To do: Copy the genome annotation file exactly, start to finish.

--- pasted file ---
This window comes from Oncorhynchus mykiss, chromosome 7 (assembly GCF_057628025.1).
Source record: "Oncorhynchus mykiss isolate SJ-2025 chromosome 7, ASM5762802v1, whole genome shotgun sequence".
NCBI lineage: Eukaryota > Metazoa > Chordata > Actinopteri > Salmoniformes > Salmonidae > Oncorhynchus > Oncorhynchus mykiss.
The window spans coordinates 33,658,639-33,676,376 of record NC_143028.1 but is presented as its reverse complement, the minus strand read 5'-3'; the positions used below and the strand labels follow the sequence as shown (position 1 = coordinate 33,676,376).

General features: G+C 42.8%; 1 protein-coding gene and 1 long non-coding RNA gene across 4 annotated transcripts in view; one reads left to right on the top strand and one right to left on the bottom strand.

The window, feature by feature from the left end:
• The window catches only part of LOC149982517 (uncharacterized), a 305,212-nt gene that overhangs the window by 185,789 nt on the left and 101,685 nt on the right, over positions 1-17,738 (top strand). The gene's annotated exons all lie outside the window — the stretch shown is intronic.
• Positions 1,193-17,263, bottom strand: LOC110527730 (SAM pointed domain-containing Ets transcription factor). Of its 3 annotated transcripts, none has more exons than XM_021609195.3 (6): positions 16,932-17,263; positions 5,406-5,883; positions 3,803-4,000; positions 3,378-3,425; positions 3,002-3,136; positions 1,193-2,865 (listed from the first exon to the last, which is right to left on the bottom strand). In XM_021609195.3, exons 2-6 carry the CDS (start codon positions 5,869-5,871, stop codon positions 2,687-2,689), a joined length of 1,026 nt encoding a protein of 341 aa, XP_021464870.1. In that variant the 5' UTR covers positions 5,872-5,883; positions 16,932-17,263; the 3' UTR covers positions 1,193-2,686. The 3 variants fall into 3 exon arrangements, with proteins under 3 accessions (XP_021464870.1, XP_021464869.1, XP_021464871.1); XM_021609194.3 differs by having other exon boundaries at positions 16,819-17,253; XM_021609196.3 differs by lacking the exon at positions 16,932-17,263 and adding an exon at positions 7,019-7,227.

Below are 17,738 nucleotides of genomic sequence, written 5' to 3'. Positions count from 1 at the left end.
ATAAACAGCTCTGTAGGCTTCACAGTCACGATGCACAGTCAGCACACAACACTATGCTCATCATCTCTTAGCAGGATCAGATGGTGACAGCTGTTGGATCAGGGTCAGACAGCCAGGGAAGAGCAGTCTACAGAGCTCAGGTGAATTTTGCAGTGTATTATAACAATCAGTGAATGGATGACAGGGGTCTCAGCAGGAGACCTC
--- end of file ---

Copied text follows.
This window comes from Oncorhynchus mykiss, chromosome 7 (assembly GCF_057628025.1).
Source record: "Oncorhynchus mykiss isolate SJ-2025 chromosome 7, ASM5762802v1, whole genome shotgun sequence".
NCBI lineage: Eukaryota > Metazoa > Chordata > Actinopteri > Salmoniformes > Salmonidae > Oncorhynchus > Oncorhynchus mykiss.
The window spans coordinates 33,658,639-33,676,376 of record NC_143028.1 but is presented as its reverse complement, the minus strand read 5'-3'; the positions used below and the strand labels follow the sequence as shown (position 1 = coordinate 33,676,376).

General features: G+C 42.8%; 1 protein-coding gene and 1 long non-coding RNA gene across 4 annotated transcripts in view; one reads left to right on the top strand and one right to left on the bottom strand.

The window, feature by feature from the left end:
• The window catches only part of LOC149982517 (uncharacterized), a 305,212-nt gene that overhangs the window by 185,789 nt on the left and 101,685 nt on the right, over positions 1-17,738 (top strand). The gene's annotated exons all lie outside the window — the stretch shown is intronic.
• Positions 1,193-17,263, bottom strand: LOC110527730 (SAM pointed domain-containing Ets transcription factor). Of its 3 annotated transcripts, none has more exons than XM_021609195.3 (6): positions 16,932-17,263; positions 5,406-5,883; positions 3,803-4,000; positions 3,378-3,425; positions 3,002-3,136; positions 1,193-2,865 (listed from the first exon to the last, which is right to left on the bottom strand). In XM_021609195.3, exons 2-6 carry the CDS (start codon positions 5,869-5,871, stop codon positions 2,687-2,689), a joined length of 1,026 nt encoding a protein of 341 aa, XP_021464870.1. In that variant the 5' UTR covers positions 5,872-5,883; positions 16,932-17,263; the 3' UTR covers positions 1,193-2,686. The 3 variants fall into 3 exon arrangements, with proteins under 3 accessions (XP_021464870.1, XP_021464869.1, XP_021464871.1); XM_021609194.3 differs by having other exon boundaries at positions 16,819-17,253; XM_021609196.3 differs by lacking the exon at positions 16,932-17,263 and adding an exon at positions 7,019-7,227.

Below are 17,738 nucleotides of genomic sequence, written 5' to 3'. Positions count from 1 at the left end.
ATAAACAGCTCTGTAGGCTTCACAGTCACGATGCACAGTCAGCACACAACACTATGCTCATCATCTCTTAGCAGGATCAGATGGTGACAGCTGTTGGATCAGGGTCAGACAGCCAGGGAAGAGCAGTCTACAGAGCTCAGGTGAATTTTGCAGTGTATTATAACAATCAGTGAATGGATGACAGGGGTCTCAGCAGGAGACCTC